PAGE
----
The Tao of Pooh
In 1982, Benjamin Hoff published The Tao of Pooh, a book which uses the characters created by A A Milne to explain the Tao (pronounced Dao), and Taoism, an Eastern philosophy, in an entertaining way. The precepts of Taoism are explained through a series of conversations between Hoff and Pooh, with input from Piglet, Owl, Eeyore and others. Hoff also uses the principles of Taoism to throw light on the characters of Pooh and his friends. Pooh's way of doing things turns out to be close to the Taoist philosophy.
Taoism was founded by Lao-tse (pronounced LAOdsuh) who believed that earth was a reflection of heaven, run by the same laws, and that anyone could discover the harmony naturally existing between heaven and earth. The world was a teacher of valuable lessons which human beings needed to learn, instead of following their normal tendency to interfere with the natural balance produced and governed by universal laws, and thus driving harmony further and further out of reach.
In Taoism, everything has its own nature which cannot be forced without causing problems. Lao-tse termed the universal laws behind all things Tao (the Way), something which could not be described in words, but could nevertheless be understood. Taoism is a means of appreciating, learning from and working with whatever happens in everyday life. By approaching life with a simple, calm open-mindedness, human beings achieve a harmonious relationship to the world, and happiness is the natural outcome. In contrast to philosophies such as Confucianism, Lao-tse taught that, by working in harmony with life's circumstances, changes that others perceive as negative can be transformed into something positive.
Hoff's book develops the idea that Winnie the Pooh 'wanders around asking silly questions, making up songs, and going through all kinds of adventures, without ever accumulating any amount of intellectual knowledge or losing his simpleminded happiness'. Simple-mindedness in Taoism is not to be confused with stupidity: it is the ability to enjoy the natural and quiet; the ability to do things spontaneously. This makes Pooh the hero of Milne's stories, in contrast to the 'thinkers', Rabbit, Owl and Eeyore. Rabbit has 'Brain' as Piglet says, but he never understands anything, and on one occasion when they are lost in the forest, literally walks around in circles. Owl is a scholar and likes to use long words, but it turns out that he can't even spell his own name correctly. And Eeyore is too busy gloomily complaining about everything to see any joy in life.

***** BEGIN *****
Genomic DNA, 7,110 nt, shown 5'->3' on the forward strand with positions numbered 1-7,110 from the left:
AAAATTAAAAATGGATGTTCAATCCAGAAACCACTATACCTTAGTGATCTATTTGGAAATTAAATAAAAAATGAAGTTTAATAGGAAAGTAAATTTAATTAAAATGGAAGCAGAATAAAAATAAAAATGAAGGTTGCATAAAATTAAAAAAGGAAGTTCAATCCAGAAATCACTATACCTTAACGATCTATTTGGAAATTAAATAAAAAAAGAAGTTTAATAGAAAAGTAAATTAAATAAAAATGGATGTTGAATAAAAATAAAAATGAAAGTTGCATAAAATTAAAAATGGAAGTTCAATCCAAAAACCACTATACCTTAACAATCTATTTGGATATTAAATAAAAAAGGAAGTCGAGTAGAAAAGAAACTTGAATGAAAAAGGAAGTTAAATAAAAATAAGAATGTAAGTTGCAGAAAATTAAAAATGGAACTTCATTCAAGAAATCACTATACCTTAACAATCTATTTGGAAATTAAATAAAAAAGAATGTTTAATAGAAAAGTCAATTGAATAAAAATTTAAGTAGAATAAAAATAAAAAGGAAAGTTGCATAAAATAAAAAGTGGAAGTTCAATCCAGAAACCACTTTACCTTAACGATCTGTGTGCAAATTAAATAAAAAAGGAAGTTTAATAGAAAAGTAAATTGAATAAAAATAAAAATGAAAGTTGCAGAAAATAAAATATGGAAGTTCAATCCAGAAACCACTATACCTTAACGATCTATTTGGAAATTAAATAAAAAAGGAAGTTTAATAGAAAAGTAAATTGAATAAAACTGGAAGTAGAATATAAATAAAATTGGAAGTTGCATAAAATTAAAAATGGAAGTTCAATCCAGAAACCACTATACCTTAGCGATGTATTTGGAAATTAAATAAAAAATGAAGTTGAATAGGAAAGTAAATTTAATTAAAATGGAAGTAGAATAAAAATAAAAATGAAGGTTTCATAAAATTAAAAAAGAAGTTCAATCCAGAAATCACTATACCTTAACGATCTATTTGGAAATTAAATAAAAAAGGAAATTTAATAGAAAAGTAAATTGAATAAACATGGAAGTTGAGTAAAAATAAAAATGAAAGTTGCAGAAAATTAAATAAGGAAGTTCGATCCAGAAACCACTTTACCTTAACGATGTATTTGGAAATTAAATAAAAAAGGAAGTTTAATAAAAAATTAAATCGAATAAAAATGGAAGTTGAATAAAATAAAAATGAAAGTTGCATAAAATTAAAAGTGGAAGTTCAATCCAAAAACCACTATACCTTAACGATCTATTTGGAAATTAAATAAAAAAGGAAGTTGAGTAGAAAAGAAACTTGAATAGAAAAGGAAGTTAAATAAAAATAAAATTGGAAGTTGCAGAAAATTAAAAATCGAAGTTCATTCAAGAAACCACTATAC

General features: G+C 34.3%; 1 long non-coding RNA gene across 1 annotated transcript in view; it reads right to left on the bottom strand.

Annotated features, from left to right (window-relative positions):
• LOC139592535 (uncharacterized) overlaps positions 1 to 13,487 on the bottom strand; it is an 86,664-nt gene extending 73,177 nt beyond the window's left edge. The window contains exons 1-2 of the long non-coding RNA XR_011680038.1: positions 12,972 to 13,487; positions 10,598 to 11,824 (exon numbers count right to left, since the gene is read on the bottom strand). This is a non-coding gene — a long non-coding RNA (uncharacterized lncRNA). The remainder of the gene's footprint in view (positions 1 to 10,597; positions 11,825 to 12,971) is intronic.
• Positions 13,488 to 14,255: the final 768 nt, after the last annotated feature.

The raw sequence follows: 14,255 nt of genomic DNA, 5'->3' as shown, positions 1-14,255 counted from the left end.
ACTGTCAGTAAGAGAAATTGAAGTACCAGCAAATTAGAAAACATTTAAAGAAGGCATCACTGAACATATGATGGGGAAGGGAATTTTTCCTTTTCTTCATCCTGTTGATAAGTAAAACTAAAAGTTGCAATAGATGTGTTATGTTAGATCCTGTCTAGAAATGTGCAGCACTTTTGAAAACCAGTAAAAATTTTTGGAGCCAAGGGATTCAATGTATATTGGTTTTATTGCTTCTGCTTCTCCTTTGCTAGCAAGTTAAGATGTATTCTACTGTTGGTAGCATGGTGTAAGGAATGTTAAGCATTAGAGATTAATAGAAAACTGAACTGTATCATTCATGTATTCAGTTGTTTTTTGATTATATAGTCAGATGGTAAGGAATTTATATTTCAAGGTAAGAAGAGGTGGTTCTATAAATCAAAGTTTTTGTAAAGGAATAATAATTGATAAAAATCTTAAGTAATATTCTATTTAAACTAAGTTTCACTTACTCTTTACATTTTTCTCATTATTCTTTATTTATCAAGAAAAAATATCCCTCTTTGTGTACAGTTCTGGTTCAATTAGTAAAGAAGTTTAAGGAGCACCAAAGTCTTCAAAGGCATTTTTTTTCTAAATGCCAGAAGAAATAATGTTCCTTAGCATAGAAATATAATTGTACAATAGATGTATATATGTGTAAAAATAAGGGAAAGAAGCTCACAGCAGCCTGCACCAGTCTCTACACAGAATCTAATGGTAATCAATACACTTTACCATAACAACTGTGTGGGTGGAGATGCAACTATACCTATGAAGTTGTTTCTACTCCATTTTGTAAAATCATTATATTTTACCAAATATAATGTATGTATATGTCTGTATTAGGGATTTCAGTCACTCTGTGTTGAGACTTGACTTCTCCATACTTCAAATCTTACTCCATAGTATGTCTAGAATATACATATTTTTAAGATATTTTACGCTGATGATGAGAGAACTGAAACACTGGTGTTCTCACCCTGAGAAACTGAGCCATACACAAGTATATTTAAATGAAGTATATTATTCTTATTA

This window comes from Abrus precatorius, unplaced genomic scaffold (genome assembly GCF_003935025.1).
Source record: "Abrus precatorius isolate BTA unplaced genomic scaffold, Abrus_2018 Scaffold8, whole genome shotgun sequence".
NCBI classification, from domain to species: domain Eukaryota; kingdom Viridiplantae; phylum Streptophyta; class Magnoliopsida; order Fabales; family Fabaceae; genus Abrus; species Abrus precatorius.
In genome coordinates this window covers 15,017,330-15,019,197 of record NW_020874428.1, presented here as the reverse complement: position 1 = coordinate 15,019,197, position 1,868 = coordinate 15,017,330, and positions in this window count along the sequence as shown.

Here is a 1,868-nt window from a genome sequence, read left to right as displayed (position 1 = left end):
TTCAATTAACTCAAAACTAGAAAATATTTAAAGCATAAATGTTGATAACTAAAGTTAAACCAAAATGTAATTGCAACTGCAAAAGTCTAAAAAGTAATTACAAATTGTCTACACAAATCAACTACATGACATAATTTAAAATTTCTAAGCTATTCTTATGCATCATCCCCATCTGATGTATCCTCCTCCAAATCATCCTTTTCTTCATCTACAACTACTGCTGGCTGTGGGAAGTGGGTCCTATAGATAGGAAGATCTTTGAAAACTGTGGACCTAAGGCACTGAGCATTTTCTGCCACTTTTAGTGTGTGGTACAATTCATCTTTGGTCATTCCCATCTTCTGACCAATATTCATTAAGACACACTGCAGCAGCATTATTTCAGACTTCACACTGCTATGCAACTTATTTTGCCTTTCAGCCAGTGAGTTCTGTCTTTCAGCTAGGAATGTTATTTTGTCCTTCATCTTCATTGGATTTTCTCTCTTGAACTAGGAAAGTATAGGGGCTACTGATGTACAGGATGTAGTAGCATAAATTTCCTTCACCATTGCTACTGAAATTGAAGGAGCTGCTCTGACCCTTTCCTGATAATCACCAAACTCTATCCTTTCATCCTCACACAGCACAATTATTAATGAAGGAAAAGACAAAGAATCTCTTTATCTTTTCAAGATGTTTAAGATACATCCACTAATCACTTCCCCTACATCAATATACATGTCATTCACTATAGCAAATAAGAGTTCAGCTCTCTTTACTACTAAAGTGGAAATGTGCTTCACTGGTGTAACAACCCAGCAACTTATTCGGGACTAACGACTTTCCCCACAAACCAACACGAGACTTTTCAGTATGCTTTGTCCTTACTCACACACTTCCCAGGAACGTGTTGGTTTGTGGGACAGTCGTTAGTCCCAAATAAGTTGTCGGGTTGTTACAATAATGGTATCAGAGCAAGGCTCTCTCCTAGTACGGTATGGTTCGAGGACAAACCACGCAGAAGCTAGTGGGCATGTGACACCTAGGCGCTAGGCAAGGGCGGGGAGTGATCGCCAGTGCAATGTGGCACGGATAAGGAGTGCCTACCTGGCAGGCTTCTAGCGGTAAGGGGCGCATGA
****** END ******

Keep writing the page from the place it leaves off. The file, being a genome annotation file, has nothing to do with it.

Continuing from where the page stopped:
The Te of Piglet
Hoff followed his surprising bestseller with The Te of Piglet in 1992. Te (pronounced DEH) means 'virtue of the small', a special strength of character or hidden potential unique to the individual. Piglet is a Very Small Animal, hampered by his fears and imaginings and yet beneath it all is a true hero. Of all the characters in Milne's books, he is the only one to grow and undergo a personal transformation. In this book Hoff also develops his view that the Western world is becoming dominated by a mixture of Eeyore type characters and those who, like Tigger, are overenthusiastic, and are compulsively drawn to the new and novel, but have no staying power to finish anything they've begun and therefore suffer a sense of dissatisfaction. In some ways therefore, the second book is controversial, as it deals more with what Hoff finds wrong with the industrialised world, although he again quotes examples from the books and interacts with the characters.
Together these two books show how to apply the principles of Taoism to modern life in an easy to understand way.
Obviously, Milne never meant the stories in this way: they began as entertainment for his young son, and then expanded to entertain children and adults everywhere. But the universal nature of the characters means that they can also be applied as illustrations of particular types of personality, and to show how successful or otherwise their differing approaches to life turn out to be.
© 2014 Fiorenza